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Squirrels' Gator Stunt Riles PETA, Some Fans

Flying Squirrels' fan Jeff Linka holds a smaller alligator on tour with Orlando, Fla.-based Gatorland at the June 18 game.

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When Flying Squirrels General Manager Bill Papierniak strode onto the field before the June 18 game at The Diamond, shedding his clothes to reveal a wrestling singlet before straddling a 7 1/2-foot, 170-pound alligator, he was already an embattled man.

Papierniak was on the watch list of Norfolk-based People for the Ethical Treatment of Animals.

The organization had issued an action alert on its Web site decrying Papierniak's planned alligator wrestling before the Squirrels' home game against Pennsylvania's Altoona Curve. The alligator, Mona, was on tour with handlers from Gatorland, a reptilian theme park in Orlando, Fla., that touts itself as the alligator capital of the world.

After Papierniak's stunt, two officials from Gatorland took over, one offering educational factoids about alligators while the other straddled the animal, removing the tape from its mouth and performing various feats, opening and closing its jaws. The handlers then turned the alligator on its back to induce a trancelike state, stroking her belly until the gator peed.

Kenny Danberry, the show coordinator for Gatorland who emceed the 10-minute show, says gator wrestling harkens to the early 1900s, when owners of roving cattle herds fought with alligators for control over watering holes.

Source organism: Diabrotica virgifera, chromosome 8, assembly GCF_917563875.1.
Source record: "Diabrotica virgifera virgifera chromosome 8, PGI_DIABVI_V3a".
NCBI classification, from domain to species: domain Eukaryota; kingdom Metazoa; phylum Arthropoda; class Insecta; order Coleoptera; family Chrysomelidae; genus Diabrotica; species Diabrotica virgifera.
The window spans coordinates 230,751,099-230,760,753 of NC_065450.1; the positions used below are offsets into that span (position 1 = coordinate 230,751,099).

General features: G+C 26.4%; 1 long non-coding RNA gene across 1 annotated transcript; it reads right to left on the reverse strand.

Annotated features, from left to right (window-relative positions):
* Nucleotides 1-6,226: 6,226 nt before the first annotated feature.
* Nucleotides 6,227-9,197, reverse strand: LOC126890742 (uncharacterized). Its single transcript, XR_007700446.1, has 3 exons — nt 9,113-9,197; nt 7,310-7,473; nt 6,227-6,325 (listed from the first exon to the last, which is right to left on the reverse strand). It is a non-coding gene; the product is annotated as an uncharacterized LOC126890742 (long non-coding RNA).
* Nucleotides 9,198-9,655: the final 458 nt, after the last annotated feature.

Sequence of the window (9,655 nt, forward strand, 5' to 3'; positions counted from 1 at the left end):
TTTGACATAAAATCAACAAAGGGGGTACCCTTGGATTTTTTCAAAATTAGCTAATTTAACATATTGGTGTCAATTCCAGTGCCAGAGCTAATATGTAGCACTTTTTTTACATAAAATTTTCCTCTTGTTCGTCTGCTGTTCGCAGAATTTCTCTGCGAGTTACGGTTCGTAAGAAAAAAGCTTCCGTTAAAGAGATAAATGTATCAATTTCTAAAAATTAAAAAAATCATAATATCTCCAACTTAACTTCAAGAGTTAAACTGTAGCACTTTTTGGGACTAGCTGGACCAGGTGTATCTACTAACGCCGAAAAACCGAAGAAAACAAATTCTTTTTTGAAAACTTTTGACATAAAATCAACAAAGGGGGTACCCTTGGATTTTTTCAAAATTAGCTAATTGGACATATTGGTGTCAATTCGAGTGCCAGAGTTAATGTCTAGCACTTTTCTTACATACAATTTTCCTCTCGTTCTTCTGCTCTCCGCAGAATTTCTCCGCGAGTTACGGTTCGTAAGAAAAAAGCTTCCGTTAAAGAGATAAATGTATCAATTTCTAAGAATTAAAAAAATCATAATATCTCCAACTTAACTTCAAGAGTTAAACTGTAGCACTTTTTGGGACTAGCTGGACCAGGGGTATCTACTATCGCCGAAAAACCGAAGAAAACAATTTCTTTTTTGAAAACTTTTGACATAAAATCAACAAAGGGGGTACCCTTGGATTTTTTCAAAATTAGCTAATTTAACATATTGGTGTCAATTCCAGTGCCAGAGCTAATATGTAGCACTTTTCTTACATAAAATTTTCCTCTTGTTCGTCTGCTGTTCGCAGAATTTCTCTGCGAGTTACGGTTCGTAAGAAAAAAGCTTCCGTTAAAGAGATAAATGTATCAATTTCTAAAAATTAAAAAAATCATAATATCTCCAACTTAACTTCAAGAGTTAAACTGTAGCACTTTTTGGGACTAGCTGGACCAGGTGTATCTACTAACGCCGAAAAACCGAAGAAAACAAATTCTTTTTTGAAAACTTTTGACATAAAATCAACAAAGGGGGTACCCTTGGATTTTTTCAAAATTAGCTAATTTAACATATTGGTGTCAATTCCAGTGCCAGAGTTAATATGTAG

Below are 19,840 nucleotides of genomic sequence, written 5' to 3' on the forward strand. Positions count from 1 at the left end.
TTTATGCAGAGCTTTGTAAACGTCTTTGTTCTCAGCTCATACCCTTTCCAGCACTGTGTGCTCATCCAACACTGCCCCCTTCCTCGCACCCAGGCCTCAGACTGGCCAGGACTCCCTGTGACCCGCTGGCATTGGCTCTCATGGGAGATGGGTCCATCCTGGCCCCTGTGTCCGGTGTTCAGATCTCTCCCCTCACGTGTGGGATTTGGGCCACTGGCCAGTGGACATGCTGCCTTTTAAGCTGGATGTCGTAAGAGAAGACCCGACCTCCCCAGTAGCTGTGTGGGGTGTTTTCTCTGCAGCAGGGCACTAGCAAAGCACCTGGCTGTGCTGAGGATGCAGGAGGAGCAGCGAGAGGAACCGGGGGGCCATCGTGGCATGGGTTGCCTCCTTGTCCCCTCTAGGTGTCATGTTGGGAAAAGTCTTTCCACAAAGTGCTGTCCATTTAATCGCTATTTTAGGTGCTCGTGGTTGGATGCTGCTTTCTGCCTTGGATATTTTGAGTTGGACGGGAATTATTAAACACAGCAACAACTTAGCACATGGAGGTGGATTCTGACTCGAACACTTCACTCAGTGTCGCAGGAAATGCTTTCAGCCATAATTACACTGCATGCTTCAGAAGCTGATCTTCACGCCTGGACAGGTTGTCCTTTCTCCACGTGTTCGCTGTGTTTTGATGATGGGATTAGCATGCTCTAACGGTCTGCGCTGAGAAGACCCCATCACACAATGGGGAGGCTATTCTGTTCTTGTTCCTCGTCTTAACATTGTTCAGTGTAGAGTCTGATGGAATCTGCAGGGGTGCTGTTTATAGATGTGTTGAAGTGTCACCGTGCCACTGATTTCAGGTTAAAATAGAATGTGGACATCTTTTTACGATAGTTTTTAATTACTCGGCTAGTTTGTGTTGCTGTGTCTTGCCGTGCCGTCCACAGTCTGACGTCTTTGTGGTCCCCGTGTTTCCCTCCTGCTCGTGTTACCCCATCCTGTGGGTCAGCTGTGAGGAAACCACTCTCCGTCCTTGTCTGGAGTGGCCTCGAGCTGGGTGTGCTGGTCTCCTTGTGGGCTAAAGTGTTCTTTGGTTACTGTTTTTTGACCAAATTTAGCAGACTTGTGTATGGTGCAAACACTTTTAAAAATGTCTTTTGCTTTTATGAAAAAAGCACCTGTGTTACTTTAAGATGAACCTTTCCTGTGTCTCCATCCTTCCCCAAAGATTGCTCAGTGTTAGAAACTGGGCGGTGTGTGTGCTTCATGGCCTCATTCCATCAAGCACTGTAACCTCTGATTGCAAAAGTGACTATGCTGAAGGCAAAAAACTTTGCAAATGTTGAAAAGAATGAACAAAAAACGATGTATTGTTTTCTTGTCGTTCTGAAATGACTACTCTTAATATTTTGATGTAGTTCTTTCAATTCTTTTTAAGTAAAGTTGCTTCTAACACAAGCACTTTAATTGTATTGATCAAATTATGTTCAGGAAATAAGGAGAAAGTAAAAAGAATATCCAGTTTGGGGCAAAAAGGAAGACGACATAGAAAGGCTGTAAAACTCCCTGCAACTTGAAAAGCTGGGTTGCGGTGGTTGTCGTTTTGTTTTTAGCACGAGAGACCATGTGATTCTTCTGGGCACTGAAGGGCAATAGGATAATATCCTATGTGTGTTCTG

“Our job as early Floridians was to get those gators out,” whether with lassos or bare hands, Danberry says.

“An alligator doesn't belong in a noisy chaotic sports stadium,” says Lisa Wathne, a captive exotic animal specialist for PETA. Wathne says her organization received six e-mails and several phone calls complaining about the impending Squirrels show before issuing an alert the day before the game.

“This was not a pleasurable event for that alligator,” she says.

Chuck Domino, chief executive manager for the Flying Squirrels, disagrees.

“He very innocently straddled with his legs,” Domino says of the way Papierniak sat on the alligator. Domino says promotions for the event used the word “wrestling” loosely, but that the team's office received upward of 300 e-mails and voice messages criticizing the stunt. Some of them, he says, were nasty.

Domino estimates that Papierniak perched on the animal for a period lasting between 15 and 20 seconds while Gatorland officials explained that the most dangerous part of the animal was the mouth, not the tail.

“He just kind of faked like he was wrestling,” recalls city resident Jeff Linka, who says he showed up early to the game to watch the alligator wrestling. “It was really nonthreatening.”

That's not how Beth Raper remembers it. Raper lives in Oregon Hill and was attending the game with her family, after which she fired off an e-mail to Style Weekly offering a different account:

“The rotund general manager of the Flying Squirrels baseball team pounced on this animal, bounced on it like it was a leather bean bag chair, and exposed its throat by jerking its head up continually,” she writes.

“I will support my home team and continue to laugh out loud at the Flying Squirrel's animal mascot, Nutzy,” she continues. “But I will boo and scream like a nut from PETA if I see any more alligator wrestlers at the Diamond.”

That may not be an issue. Domino says the alligator show didn't reap much in the way of better ticket sales anyhow. “I don't know whether we would do it again,” he says. “We don't set out to upset any groups of people.”


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